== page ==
09. This 1/2-scale Pietenpol Air Camper’s scheme was designed to match one seen at EAA AirVenture in Oshkosh WI. It was built by five members of a Louisville club and it bears their names.

ron pound and tim schurick
10. Ron Pound (L) and Tim Schurick check out several aircraft parked near the flightline, including Dennis Cranfill’s F3F Tigercat Bad Kitty. The old Joe Bridi design has a built-up wing, fiberglass fuselage, and a foam tail. It has two Saito FG84R3 radials (updated by Ray English) turning 24 × 12 Falcon propellers and Robart electric retracts with pneumatic brakes.

carl bachhuber
11. Carl Bachhuber’s 180-inch Lockheed Constellation almost looks like the fullscale one in the sky.

flight of lee watkins
12. The flight of Lee Watkins’ Germancaptured Nieuport 17, built from a Balsa USA kit, was illuminated by the sunrise during a dawn patrol flight.

One such example was Carl Bachhuber’s 230-inch Convair B-36b Peacemaker. The Wisconsin resident scratchbuilt the six-engine model by studying photos of the fullscale aircraft that he found in a magazine. Carl spent approximately seven months building the airplane. He tries to scratch-build one model aircraft per year.

When asked what attracts him to Giant Scale models, Carl said, "Mainly because there’s a reasonable amount of craftmanship" that goes into them.

A small piece of the Convair that helps control one of the propellers broke and it could not be flown at the Rosewood event, but Carl had a backup. He had packed his 180-inch Lockheed Constellation, which is roughly 1/8 scale, and he flew it several times.

The full-scale Constellation was used for military transport during World War II. Sharing the sky during that time period were bombers, which were also represented at Warbirds and Classics of the Bluegrass 2019.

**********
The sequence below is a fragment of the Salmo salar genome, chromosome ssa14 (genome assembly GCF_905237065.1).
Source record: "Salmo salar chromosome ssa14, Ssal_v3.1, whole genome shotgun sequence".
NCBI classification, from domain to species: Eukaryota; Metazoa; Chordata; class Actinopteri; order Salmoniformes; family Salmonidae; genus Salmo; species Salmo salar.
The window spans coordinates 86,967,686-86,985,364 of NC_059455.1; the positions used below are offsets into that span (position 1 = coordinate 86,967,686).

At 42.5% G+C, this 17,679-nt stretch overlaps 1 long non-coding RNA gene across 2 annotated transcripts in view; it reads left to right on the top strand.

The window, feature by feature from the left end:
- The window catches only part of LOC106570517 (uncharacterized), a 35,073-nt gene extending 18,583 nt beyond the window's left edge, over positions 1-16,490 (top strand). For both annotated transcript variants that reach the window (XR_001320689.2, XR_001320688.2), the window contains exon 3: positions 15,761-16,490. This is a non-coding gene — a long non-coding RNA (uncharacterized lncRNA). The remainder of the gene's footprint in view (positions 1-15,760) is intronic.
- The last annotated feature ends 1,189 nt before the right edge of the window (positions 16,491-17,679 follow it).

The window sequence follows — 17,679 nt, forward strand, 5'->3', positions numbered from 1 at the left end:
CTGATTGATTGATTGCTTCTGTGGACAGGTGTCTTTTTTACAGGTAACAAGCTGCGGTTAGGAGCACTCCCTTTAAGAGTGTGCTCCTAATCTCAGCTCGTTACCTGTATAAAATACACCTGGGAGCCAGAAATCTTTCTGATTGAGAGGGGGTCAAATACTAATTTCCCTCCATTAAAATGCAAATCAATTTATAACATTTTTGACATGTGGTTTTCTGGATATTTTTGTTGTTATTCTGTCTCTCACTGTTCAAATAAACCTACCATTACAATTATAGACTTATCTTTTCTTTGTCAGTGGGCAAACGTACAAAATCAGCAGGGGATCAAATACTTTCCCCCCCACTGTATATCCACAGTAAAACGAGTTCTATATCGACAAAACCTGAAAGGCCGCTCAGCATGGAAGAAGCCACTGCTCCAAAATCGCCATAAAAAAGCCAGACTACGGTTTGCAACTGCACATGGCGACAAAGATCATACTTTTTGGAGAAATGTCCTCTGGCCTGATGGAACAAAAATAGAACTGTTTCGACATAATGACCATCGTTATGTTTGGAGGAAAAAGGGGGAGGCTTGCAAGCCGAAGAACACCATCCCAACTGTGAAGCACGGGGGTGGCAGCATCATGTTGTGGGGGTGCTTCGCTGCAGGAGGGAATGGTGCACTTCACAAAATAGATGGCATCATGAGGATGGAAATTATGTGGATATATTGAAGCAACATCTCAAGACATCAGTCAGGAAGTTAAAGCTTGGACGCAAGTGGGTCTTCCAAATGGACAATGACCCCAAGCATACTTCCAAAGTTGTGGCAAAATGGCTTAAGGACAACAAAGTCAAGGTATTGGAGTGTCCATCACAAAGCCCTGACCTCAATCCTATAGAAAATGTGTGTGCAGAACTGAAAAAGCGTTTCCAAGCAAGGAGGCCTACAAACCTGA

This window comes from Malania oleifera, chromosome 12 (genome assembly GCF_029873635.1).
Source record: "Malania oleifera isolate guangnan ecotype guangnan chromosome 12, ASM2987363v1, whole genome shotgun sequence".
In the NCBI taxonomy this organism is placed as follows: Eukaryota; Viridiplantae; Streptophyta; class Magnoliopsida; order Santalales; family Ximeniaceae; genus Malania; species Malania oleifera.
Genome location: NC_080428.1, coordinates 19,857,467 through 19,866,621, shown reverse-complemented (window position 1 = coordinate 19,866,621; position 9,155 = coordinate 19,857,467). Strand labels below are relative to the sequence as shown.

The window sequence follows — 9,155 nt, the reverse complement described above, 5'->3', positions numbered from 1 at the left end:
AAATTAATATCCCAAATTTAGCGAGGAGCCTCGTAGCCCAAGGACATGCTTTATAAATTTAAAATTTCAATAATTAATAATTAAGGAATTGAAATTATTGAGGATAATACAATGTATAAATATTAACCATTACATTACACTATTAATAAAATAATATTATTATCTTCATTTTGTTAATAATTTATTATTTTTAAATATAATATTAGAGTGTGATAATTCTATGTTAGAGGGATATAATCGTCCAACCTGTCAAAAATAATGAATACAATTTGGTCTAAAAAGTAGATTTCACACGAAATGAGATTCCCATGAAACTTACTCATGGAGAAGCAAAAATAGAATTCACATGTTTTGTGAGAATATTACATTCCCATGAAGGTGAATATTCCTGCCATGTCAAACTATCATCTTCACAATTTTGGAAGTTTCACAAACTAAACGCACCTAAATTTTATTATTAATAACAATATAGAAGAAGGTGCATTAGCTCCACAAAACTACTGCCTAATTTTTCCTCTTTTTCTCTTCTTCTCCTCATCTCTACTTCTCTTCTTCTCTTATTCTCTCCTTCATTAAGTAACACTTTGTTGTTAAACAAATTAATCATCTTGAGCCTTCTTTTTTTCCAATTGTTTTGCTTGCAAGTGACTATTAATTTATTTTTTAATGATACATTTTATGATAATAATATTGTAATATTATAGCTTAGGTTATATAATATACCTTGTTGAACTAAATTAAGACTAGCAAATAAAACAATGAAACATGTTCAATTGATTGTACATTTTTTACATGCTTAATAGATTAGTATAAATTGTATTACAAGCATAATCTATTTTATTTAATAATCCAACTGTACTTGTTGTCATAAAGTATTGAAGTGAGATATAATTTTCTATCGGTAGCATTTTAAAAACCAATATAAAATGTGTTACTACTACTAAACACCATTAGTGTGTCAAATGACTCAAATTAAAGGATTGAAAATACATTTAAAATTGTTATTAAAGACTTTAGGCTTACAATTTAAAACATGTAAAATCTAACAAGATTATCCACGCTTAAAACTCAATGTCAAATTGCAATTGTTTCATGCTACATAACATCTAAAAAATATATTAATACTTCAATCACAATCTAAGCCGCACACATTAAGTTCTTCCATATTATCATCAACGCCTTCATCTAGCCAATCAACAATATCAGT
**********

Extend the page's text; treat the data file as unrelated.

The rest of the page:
Whenever there was room, pilots squeezed in gaggles, including a P-51 gaggle, a bent-wing gaggle, and groups of WW I and WW II aircraft flying in formation. Some included bomb drops and smoke.

Lee Watkins put a fun spin on his Stuka and dropped Nerf "bombs" during the bent-wing gaggle.

On the final day of the event, some fliers rose before the sun to fly a WW I dawn patrol. After they landed, some posed on the runway with their Balsa USA aircraft for a photo.

Next in the sky was Jeff Stubbs’ Royal Air Force BAe Hawk. The 1.375-scale aircraft is powered by a KingTech K-260 turbine engine and weighs 63 pounds at takeoff. Jeff mostly flew this aircraft and his other BAe Hawk with a Royal Saudi Air Force scheme after other aircraft had landed.

At the end of the final day of the contest, John and Allen Whitaker, his co-CD, handed out awards. Afterward, most began their journeys home, but a few, such as Lee and his friend, John Howell, continued to fly.

EVENT SPONSORS

Balsa USA

Dave Brown Products

Du-Bro Duplicator Sales & Service

Jerry Bates Plans

Micro Fasteners

National Balsa

Nick Ziroli Plans

Robart Manufacturing

RTL Fasteners

Scale Reproductions Hobby Shop

Sullivan Products

Tru-Turn

ZAP

CONTEST WINNERS

Best World War I: Sean Cassidy, Siemens-Schuckert D.IV

Best Classic: Jim Suchy, Boeing P-26 Peashooter Best World War II: RJ Monroe, PT-17 Stearman

Best Multi-Engine: Steve Forrest, B-24 Liberator Best Jet: Jeff Stubbs, BAe Hawk in Royal Saudi Air Force scheme

Best of Show: Mathew Teresinski flying his Corsair, Fokker D.VII, and other aircraft.

SOURCES:

Carl Bachhuber’s Airplanes

www.carlb-rcplanes.com

Warbirds and Classics Alliance

http://warbirdandclassics.com

Rosewood RC Flyers

www.rosewoodrc.com

River City Radio Controllers

www.rcrcky.com